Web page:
20 November, 2016

Homily for the Solemnity of Our Lord Jesus Christ, King of the Universe (C) - Christ's Kingship

Colossians 1:12-20
Luke 23:35-43
‘All things were created through him and for him.
Before anything was created, he existed,
and he holds all things in unity’ (Colossians 1:16-17)
One popular topic of work-place small-talk, something almost as common as talking about the weather, is health and safety. Just one throwaway comment about it can spiral out of control into hours of discussions. This is probably because we feel that to some extent health and safety, much like the weather, regulates many aspects of our lives. In the summer of 2009 health and safety guidelines reached their highest peak, probably to date, when they succeeded in influencing even royal protocol. The traditional practice of walking backwards when leaving the Sovereign’s presence was abolished, so that attendants and guests would not injure themselves or inelegantly walk into pieces of furniture. But as it often happens, the change in protocol, disguised in the cloak of health and safety, reflected a particular creeping attitude towards the monarchy, and towards the fuss of ceremonies. For many people it seems that valuing traditional practices and honouring the role of the Sovereign is a thing of the past, and detrimental to progress.

Similarly, many Christians are not happy to talk about Jesus as King. Frequently these brothers and sisters are also not happy about ritual and would much prefer as free-for-all approach, but we’ll leave that to another time. In their minds kingship and monarchy are associated with too many bad events throughout history, and consequently they feel that describing Jesus as King, and particularly as the King of all creation, would be detrimental to the growth of Christianity especially among those who do not yet believe.

But regardless of these concerns, which tantamount to overprotective (if not completely wrong) theological health and safety, Jesus is Lord, and Jesus is King of all. He himself confirmed his royal status when at his Passion he spoke to Pilate about the nature of his kingdom (Cf. John 18:35-37); our first reading describes how David was anointed as king, thus providing a royal lineage for Jesus; and in our second reading we see how St Paul describes Jesus saying that ‘all things were created through him and for him. Before anything was created, he existed, and he holds all things in unity’. If this is not a description of divine kingship, I don’t know what is.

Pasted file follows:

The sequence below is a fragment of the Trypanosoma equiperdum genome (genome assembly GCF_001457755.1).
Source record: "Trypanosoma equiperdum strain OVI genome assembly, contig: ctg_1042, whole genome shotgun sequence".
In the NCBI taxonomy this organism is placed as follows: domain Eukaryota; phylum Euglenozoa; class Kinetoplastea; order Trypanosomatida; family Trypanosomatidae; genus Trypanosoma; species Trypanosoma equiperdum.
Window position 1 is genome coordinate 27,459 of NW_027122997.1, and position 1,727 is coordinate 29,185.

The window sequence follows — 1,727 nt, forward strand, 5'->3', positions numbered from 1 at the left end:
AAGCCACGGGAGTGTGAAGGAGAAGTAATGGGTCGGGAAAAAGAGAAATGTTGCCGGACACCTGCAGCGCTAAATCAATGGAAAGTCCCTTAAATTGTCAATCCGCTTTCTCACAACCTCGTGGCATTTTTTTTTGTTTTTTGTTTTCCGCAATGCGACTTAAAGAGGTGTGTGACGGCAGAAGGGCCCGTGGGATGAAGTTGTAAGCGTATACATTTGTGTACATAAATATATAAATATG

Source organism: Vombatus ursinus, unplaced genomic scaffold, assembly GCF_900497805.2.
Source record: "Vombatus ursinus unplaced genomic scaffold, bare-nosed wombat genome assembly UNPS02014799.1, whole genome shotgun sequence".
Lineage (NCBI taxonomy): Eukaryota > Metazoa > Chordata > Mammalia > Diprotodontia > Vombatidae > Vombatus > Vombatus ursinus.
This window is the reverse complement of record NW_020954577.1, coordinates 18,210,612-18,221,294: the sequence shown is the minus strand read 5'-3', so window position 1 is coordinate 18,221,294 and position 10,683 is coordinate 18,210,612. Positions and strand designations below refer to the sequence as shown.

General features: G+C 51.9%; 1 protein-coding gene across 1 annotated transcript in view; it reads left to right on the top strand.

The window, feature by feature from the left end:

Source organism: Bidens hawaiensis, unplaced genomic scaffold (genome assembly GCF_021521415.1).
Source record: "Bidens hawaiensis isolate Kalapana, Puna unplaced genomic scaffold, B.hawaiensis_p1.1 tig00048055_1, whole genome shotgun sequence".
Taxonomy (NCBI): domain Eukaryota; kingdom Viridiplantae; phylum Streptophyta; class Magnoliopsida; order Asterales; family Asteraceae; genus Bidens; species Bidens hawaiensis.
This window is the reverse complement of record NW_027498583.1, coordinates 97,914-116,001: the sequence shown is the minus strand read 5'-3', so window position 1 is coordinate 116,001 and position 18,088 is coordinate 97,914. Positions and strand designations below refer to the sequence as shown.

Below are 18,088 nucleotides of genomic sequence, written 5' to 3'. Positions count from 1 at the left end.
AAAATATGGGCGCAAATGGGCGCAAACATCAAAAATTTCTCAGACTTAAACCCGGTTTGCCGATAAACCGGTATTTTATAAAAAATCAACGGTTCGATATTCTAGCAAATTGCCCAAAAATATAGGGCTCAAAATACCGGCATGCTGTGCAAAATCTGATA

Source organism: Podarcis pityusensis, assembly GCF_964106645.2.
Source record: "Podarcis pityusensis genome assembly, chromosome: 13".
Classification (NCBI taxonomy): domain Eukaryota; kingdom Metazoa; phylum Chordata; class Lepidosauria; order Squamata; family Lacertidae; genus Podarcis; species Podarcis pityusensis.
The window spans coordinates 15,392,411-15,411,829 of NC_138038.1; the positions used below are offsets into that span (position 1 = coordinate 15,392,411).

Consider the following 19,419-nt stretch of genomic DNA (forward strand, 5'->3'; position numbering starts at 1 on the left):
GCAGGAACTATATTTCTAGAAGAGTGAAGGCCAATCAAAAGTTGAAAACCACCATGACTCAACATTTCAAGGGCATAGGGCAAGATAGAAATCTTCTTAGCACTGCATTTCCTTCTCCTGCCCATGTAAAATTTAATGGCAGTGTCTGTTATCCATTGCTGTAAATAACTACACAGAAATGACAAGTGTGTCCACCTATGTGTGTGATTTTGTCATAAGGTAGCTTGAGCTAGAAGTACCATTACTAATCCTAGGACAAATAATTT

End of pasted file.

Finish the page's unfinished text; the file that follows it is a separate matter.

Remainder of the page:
Yet, to be fair to those who do not like the language of kingship applied to Jesus, there are a few considerations to bear in mind. I mentioned how Jesus speaks to Pilate about being a king, and he says this,
‘My kingdom is not from this world. If my kingdom were from this world, my followers would be fighting to keep me from being handed over to the Jews. But as it is, my kingdom is not from here’ (John 18:36).
Christ’s kingship means sovereign power over all creation, but it is unlike any other example of monarchical rule we can think of. For example, Christ’s kingship is self-sacrificing, not self-serving, as Jesus chose to reign first from the Cross, rather than from an earthly throne. His kingship is absolute, but it is not a dictatorship, as Jesus does not impose himself on others through force, but he waits outside the door of our hearts for us to acknowledge him as Lord and let him in. His kingship is open for us to share in it; it is not a jealously guarded treasure, as Jesus invites everyone to become part of his own body, the Church. But most importantly of all Christ’s kingship is spiritual rule, not a political regime; as his undiscussed sovereignty over all creation will be fully revealed only at the end of time.

So today, at the end of the Christian year, we celebrate and reaffirm our faith in Jesus Christ as Lord and King; and after Communion we will consecrate our parish to him loving heart. But our belief in Jesus as King cannot be relegated just to this act of worship. Jesus must reign in us. He must reign in our minds and help us to increase our understanding of our faith; he must reign in our hearts to bring us the much needed peace and joy of knowing him; and he must reign in our bodies that whatever we do in this life may be to his glory and the advancement of his kingdom.

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